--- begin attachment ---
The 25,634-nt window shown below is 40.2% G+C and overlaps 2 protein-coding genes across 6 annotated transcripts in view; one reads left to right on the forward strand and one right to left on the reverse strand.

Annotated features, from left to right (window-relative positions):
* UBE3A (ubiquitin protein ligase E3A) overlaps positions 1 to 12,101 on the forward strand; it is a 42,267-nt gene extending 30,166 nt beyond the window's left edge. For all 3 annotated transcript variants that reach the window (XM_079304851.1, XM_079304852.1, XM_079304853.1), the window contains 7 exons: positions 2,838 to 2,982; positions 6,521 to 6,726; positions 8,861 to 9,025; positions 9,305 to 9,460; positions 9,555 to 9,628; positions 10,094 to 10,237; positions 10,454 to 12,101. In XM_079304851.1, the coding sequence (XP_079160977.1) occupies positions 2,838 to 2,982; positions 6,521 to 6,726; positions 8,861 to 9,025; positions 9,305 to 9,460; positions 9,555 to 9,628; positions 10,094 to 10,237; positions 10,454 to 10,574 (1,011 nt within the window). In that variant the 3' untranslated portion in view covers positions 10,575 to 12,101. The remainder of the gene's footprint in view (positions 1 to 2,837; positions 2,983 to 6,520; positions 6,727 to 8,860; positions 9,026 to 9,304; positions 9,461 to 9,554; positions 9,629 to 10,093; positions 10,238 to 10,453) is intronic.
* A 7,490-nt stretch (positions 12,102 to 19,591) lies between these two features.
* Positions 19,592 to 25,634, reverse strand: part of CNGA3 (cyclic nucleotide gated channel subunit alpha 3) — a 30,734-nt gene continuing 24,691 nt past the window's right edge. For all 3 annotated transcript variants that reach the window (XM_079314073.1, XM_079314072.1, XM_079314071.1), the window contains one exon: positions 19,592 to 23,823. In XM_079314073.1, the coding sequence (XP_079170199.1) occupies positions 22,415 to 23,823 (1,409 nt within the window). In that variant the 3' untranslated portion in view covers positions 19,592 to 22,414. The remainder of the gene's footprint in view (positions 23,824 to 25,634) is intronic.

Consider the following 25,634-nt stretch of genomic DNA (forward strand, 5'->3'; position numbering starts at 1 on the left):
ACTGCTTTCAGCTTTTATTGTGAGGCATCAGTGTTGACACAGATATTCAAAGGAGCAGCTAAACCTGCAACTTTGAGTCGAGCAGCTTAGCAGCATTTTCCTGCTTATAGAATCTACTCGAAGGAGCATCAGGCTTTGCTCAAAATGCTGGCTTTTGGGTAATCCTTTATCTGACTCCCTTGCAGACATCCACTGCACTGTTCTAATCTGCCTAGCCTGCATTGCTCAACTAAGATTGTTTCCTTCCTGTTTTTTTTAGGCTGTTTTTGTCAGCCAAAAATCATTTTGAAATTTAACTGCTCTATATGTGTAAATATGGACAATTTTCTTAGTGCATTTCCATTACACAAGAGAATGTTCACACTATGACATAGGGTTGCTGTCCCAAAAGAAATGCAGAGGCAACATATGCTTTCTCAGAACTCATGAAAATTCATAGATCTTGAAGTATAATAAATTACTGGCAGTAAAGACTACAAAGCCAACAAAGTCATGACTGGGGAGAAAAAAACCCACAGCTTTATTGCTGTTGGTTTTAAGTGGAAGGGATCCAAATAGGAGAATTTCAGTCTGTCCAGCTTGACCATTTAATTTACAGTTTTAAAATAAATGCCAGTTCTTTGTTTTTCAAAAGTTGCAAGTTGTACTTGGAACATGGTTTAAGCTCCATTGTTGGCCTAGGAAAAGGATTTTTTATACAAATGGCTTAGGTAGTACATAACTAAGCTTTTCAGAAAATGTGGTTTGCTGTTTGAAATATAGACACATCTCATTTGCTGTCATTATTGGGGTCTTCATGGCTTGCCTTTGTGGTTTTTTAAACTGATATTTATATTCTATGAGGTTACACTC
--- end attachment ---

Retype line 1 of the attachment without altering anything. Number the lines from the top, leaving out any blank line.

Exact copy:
The 25,634-nt window shown below is 40.2% G+C and overlaps 2 protein-coding genes across 6 annotated transcripts in view; one reads left to right on the forward strand and one right to left on the reverse strand.